Interview with Roseanna Anderson and Josh Ben-Tovim, New Creatives

Roseanna and Josh talk us through the creation process for their New Creative piece, titled BLAST.

Interview with Roseanna Anderson and Josh Ben-Tovim, New Creatives

Could you both introduce yourselves and the film?

We are Roseanna Anderson and Josh Ben-Tovim, speaking here in one voice !! We met at the Rambert School, and have been making work together, predominantly for the stage, but increasingly for film, for the last 10 years, often in collaboration with other artists under the banner of our company –IMPERMANENCE. 

Our film, BLAST, is a non-linear, pseudo-political, dance-theatre-film response to a 100 year old eccentric magazine.  

What inspired you to make BLAST?

BLAST is inspired by an incredibly odd and wonderful magazine printed in 1914 of the same name. It contains various short stories, a manifesto, prints of paintings and numerous poems. We tried to distil something of its energy into a 5 minute film, looking to create a contemporary experience which provokes thinking around Fascism, Violence, Hope and Tragedy. 

What was the creative process behind BLAST?

It was a very quick process, almost anarchic in how the different elements came together. We worked closely with our DOP Jake Duncan and incredible producer Freya Billington. There was a brilliant young crew on board, mainly from the University of West of England, who were all phenomenal and amazingly enthusiastic. 

There are three main threads which run through the film: The Artist, The Lovers, The Dancers. 

The Artist is a reflection of Wyndham Lewis, a writer and painter who edited the original BLAST magazine. We have him transform into a sort of cabaret Emcee during the film, pointing at the similarities in form between Magazines and Cabaret. He is left bewildered, as though the revolutionary energy he was propagating has run away from him and is now wildly out of control. 

The Dancers represent youth, masculinity, and the many millions who would go on to lose their lives during WW1. The choreography is borrowed from a longer work for the stage, where we used one of the short Plays in BLAST as a score to create the movement.  

The Lovers are an abstraction of two characters in another story included in BLAST which ends with a suicide. We decided the Lovers should function as an allegory for Hope and Peace, and thus, when the woman jumps from the top of the building, the caption reads, “AND SO THE FUTURE FELL”. This was before Covid, and all the other shocking developments of 2020. So although we maintain hope for the future, it is through the guise of Gramsci: “Pessimism of the intellect, optimism of the will.”

Why did you decide to focus on London in 1914? 

We’ve created various projects which have looked back at artistic artefacts from historical periods. Our stage show DA DA DARLING was based on Max Ernst’s anti-establishment 1930 collage novel A Little Girl Dreams of Taking the Veil. THE BALLET OF THE NATIONS – a 50 minute film we made – was based on a book of the same name created in 1915 by Vernon Lee, a pacifist writer and early feminist. And BAAL, another stage show we’ve toured internationally was based on Brecht’s play circa 1918. Something about the notion of centenaries, albeit loosely, has always given us energy to work with. It feels like so often the idea of progress is an illusion, and looking back in time at what people were making just outside of living memory is a fascinating way to understand something more about the world we are living in now.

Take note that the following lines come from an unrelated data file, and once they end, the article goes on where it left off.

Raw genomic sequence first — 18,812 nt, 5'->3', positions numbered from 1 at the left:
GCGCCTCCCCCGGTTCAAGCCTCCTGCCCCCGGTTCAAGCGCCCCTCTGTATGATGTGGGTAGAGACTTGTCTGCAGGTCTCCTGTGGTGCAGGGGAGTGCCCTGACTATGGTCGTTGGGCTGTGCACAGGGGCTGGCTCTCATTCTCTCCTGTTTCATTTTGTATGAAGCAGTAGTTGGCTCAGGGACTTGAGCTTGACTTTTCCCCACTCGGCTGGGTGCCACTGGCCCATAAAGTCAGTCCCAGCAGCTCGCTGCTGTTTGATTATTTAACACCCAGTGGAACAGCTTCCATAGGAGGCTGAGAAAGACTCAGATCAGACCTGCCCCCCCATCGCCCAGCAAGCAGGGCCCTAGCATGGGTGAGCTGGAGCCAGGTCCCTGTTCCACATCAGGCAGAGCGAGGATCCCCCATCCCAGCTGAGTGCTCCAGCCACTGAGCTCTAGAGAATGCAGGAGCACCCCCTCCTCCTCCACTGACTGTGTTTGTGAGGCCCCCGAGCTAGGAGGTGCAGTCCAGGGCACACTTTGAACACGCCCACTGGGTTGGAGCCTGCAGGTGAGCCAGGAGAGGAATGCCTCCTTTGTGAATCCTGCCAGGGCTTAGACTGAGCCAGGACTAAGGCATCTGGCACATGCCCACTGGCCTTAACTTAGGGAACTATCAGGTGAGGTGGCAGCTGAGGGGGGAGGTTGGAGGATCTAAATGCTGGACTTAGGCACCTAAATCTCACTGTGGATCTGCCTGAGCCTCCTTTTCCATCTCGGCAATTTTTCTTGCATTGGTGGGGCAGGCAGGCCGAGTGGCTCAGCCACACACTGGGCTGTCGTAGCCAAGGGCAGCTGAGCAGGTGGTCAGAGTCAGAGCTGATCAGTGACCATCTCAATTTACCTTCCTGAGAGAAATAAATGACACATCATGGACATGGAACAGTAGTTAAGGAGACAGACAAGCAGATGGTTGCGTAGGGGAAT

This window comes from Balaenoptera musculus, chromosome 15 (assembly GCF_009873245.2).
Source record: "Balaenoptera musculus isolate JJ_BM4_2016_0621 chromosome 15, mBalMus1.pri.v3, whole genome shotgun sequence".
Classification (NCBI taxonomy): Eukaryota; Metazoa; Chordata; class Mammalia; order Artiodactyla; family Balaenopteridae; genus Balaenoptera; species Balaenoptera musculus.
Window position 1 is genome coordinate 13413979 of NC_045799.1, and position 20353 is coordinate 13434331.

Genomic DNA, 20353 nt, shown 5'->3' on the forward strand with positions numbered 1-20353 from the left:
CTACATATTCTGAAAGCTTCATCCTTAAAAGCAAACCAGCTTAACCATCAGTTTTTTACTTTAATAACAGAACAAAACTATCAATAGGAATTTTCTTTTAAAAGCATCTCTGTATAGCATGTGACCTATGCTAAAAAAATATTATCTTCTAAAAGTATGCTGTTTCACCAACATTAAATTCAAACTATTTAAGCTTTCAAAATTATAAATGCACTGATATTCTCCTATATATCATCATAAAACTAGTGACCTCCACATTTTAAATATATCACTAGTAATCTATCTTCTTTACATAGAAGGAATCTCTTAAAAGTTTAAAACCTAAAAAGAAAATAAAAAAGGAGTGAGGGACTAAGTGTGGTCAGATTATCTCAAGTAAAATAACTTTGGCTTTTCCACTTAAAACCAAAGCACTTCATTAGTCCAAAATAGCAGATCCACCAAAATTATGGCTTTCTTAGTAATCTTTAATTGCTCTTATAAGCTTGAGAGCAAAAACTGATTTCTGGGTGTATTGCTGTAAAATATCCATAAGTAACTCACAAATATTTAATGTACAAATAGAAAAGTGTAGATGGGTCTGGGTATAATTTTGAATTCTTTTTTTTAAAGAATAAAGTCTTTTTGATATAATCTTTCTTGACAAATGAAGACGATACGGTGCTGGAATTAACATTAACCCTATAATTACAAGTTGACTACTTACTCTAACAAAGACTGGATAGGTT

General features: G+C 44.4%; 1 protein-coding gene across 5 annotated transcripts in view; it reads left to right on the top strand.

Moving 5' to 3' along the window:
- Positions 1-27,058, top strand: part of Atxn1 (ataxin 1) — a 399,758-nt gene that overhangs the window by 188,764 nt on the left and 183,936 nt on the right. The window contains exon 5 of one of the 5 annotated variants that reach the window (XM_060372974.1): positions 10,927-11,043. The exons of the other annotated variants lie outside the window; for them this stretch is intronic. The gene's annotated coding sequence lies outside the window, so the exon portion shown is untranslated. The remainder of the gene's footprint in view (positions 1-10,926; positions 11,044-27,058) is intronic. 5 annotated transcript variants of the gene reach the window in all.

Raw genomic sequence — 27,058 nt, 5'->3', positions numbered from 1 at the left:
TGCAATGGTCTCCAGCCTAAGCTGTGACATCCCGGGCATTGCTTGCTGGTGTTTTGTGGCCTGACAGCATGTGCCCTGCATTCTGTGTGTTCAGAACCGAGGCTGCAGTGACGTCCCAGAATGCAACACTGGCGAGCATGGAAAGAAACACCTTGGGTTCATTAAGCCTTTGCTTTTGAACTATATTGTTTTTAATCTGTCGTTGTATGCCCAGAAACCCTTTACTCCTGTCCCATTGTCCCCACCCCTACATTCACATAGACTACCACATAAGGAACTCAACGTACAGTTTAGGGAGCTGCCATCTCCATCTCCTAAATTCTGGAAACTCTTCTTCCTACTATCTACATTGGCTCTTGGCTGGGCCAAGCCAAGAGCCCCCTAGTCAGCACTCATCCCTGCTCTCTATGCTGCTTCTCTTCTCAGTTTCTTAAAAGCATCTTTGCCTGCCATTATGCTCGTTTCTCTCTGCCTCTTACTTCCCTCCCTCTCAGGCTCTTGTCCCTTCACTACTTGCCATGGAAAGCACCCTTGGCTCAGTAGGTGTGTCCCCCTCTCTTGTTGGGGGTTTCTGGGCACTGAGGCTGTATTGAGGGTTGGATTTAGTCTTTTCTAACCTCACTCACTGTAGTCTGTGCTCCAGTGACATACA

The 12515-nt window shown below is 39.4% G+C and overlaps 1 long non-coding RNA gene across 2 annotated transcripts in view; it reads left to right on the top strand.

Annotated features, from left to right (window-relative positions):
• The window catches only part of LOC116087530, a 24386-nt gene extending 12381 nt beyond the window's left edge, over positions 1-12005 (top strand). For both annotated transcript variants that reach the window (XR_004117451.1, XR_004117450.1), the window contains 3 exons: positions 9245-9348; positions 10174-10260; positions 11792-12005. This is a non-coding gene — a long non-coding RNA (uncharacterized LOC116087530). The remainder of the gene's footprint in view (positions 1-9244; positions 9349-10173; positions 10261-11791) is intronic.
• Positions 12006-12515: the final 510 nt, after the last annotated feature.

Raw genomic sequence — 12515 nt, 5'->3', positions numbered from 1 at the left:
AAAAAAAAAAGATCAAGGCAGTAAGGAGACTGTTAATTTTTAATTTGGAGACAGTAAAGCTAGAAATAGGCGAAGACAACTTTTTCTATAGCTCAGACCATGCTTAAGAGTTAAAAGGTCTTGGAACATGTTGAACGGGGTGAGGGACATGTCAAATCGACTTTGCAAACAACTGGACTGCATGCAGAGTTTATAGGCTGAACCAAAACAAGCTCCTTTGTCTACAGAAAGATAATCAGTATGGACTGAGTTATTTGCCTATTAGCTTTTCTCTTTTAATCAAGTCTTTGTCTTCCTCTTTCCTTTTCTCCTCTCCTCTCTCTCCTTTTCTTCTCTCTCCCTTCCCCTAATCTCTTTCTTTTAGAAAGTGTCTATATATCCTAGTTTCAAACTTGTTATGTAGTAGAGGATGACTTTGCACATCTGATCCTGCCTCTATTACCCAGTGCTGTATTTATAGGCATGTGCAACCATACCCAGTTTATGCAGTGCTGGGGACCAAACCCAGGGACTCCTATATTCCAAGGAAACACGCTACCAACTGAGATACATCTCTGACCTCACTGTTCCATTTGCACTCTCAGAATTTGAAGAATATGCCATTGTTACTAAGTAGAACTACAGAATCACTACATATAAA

Who are your biggest creative inspirations?

Joan Miro, Gertrude Stein, Schubert, Picasso, Carlos Acosta, Pina Bausch, Lea Anderson, Tolstoy, Virginia Woolf, Lou Reed, Turgenev, Valentino, David Bowie. 

What advice would you give to someone looking to follow in your footsteps? Was there something you wish you’d be told when you were starting out?

Get some wellies!!

We’ve taken a funny old road over the last 10 years, but have always tried to make as much work as possible, and get it out to an audience as regularly as we can. This has meant staging lots of our own events, and not letting venues decide when / if / how the work can be made and seen. Of course, we’ve tried to make lots of partnerships and relationships with organisations and venues, but have always tried to stay autonomous and carve out our own path. Someone did tell us early on, “make what you can – now”, and that has always been a good touch stone… basically, work with what you’ve got, and get on with it! 

Also, guess it would have been useful for someone to tell us that there really is no silver bullet or right way to make it work, and everyone, no matter how big, is basically making it up as they go along. So, yeah, apply creative thinking to every aspect of making stuff, and take care of the people around you.

Where can people find you online?

  • www.impermanence.co.uk
  • Insta: impermanence_dance
  • Facebook: impermanenceDT
  • Twitter: impermanenceDT
  • Youtube: IMPERMANENCE

We also reviewed BLAST and you can read our thoughts on it here

New Creatives is a talent development scheme supported by Arts Council England and BBC Arts. Check out our New Creatives coverage in the New Creatives Voicebox.

Header Image Credit: Jake Duncan

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